EVEN though visitors to the 16th International Ghosts and Spooks Festival at Bojnice Castle thought that this year was among the spookiest, many want even more haunting and frightening experiences. This was the most frequent comment made in visitors’ evaluations of the festival, held between May 1 and 10, said Petra Gordíková, manager of the Bojnice Castle museum. More than 21,000 people visited the castle - from Lithuania, Ukraine, Romania, the Czech Republic, and Germany as well as Slovakia. They did not seem to mind queuing and waiting for several hours to witness the unrevealed story of Matúš Čák Trenčiansky (Máté Csák of Trenčín) titled ‘The Rabies’ which was performed every 8-10 minutes in the castle’s interiorroomsandoutdooryards.
At the end of the 13th century, Matúš Čák was master of 14 counties, 500 villages and 50 castles, including the castle in Bojnice. He had an army of as many as 6,000 soldiers and rebelled not only against his king but also against the church. As there are few records about Čák’s private life, it is presumed that he had chronicle entries destroyed so that his frauds couldnotbeuncovered.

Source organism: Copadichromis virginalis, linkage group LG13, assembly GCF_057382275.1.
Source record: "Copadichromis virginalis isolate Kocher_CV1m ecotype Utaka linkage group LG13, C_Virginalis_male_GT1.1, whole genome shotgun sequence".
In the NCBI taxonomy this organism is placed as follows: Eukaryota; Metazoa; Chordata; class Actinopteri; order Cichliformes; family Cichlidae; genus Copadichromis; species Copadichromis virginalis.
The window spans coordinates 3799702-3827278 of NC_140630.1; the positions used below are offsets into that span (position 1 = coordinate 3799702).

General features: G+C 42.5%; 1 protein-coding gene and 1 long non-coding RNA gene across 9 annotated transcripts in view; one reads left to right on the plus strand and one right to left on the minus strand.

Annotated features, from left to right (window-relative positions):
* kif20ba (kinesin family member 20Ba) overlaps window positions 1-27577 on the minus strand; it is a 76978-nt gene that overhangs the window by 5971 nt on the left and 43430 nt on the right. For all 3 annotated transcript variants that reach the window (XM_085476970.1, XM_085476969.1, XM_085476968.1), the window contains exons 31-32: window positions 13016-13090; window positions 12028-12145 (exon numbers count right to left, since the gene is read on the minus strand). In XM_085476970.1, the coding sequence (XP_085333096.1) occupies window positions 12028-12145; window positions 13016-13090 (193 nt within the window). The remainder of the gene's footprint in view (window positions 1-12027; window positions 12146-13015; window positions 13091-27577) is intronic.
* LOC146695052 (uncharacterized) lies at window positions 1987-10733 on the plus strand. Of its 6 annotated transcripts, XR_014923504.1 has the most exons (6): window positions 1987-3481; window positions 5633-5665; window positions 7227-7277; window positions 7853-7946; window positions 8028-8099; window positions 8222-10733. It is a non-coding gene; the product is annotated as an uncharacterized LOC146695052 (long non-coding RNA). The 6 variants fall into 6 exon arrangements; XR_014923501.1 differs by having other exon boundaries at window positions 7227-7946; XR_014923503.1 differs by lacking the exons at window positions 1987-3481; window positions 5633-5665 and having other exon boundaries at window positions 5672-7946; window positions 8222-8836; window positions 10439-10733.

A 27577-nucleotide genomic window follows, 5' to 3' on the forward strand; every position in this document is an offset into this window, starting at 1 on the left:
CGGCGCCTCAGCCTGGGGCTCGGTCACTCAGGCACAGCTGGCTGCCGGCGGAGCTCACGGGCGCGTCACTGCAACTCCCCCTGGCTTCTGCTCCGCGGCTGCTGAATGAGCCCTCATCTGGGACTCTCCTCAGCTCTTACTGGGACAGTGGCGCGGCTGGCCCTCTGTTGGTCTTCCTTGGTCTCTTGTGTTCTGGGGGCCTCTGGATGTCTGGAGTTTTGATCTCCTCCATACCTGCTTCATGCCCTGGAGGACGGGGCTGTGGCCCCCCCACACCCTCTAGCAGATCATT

This presumption was used by Monika Gerbocová, an experienced script-writer and director of the festival. But to present visitors with the ‘truth’ about Matúš Čák she had to seek help from the realm of the occultandconjureup the ghosts. So the castle was full of howling and screaming mad dogs, trolls and other paranormal beings. Almost one hundred amateur actors and a dozen of extras performedin the skits.
18. May 2009 at 0:00 | Compiled by Spectator staff from press reports